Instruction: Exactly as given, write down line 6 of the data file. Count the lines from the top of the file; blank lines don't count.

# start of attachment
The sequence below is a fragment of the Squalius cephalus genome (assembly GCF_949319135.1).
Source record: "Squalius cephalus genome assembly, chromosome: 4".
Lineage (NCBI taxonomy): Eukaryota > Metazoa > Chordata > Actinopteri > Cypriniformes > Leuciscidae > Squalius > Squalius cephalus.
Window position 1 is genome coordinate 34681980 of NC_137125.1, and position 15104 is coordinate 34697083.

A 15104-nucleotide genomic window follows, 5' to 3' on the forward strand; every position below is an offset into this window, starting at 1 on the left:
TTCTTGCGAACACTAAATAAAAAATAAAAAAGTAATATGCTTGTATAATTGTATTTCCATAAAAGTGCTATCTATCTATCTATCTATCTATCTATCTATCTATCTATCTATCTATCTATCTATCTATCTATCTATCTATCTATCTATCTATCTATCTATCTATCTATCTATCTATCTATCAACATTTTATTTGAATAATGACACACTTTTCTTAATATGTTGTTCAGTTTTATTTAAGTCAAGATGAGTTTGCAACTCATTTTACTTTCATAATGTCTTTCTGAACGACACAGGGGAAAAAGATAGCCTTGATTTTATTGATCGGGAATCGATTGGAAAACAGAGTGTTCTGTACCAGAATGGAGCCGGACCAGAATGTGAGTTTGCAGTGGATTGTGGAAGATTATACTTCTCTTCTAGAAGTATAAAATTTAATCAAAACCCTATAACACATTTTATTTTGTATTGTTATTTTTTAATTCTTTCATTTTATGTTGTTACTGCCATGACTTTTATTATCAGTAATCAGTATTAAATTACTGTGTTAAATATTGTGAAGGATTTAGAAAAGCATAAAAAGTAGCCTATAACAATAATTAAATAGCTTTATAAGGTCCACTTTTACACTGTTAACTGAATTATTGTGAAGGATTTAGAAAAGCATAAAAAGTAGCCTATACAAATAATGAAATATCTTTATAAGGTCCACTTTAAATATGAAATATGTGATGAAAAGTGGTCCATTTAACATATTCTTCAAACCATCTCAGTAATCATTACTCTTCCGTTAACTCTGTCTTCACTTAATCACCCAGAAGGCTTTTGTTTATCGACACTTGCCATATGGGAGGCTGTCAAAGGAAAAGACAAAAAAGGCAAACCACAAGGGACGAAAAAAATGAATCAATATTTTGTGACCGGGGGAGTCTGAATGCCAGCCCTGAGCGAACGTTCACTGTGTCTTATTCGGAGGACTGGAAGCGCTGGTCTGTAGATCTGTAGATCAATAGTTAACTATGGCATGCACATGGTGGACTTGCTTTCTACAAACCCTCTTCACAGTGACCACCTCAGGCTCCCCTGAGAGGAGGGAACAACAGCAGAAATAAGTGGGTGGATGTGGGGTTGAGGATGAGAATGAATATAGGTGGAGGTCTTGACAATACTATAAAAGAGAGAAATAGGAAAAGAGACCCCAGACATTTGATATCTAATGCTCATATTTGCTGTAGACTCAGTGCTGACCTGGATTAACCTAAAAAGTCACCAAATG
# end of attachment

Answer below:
TTCTTGCGAACACTAAATAAAAAATAAAAAAGTAATATGCTTGTATAATTGTATTTCCATAAAAGTGCTATCTATCTATCTATCTATCTATCTATCTATCTATCTATCTATCTATCTATCTATCTATCTATCTATCTATCTATCTATCTATCTATCTATCTATCTATCTATCTATCTATCAACATTTTATTTGAATAATGACACACTTTTCTTAATATGTTGTTCAGTTTTATTTAAGTCAAGATGAGTTTGCAACTCATTTTACTTTCATAATGTCTTTCTGAACGACACAGGGGAAAAAGATAGCCTTGATTTTATTGATCGGGAATCGATTGGAAAACAGAGTGTTCTGTACCAGAATGGAGCCGGACCAGAATGTGAGTTTGCAGTGGATTGTGGAAGATTATACTTCTCTTCTAGAAGTATAAAATTTAATCAAAACCCTATAACACATTTTATTTTGTATTGTTATTTTTTAATTCTTTCATTTTATGTTGTTACTGCCATGACTTTTATTATCAGTAATCAGTATTAAATTACTGTGTTAAATATTGTGAAGGATTTAGAAAAGCATAAAAAGTAGCCTATAACAATAATTAAATAGCTTTATAAGGTCCACTTTTACACTGTTAACTGAATTATTGTGAAGGATTTAGAAAAGCATAAAAAGTAGCCTATACAAATAATGAAATATCTTTATAAGGTCCACTTTAAATATGAAATATGTGATGAAAAGTGGTCCATTTAACATATTCTTCAAACCATCTCAGTAATCATTACTCTTCCGTTAACTCTGTCTTCACTTAATCACCCAGAAGGCTTTTGTTTATCGACACTTGCCATATGGGAGGCTGTCAAAGGAAAAGACAAAAAAGGCAAACCACAAGGGACGAAAAAAATGAATCAATATTTTGTGACCGGGGGAGTCTGAATGCCAGCCCTGAGCGAACGTTCACTGTGTCTTATTCGGAGGACTGGAAGCGCTGGTCTGTAGATCTGTAGATCAATAGTTAACTATGGCATGCACATGGTGGACTTGCTTTCTACAAACCCTCTTCACAGTGACCACCTCAGGCTCCCCTGAGAGGAGGGAACAACAGCAGAAATAAGTGGGTGGATGTGGGGTTGAGGATGAGAATGAATATAGGTGGAGGTCTTGACAATACTATAAAAGAGAGAAATAGGAAAAGAGACCCCAGACATTTGATATCTAATGCTCATATTTGCTGTAGACTCAGTGCTGACCTGGATTAACCTAAAAAGTCACCAAATG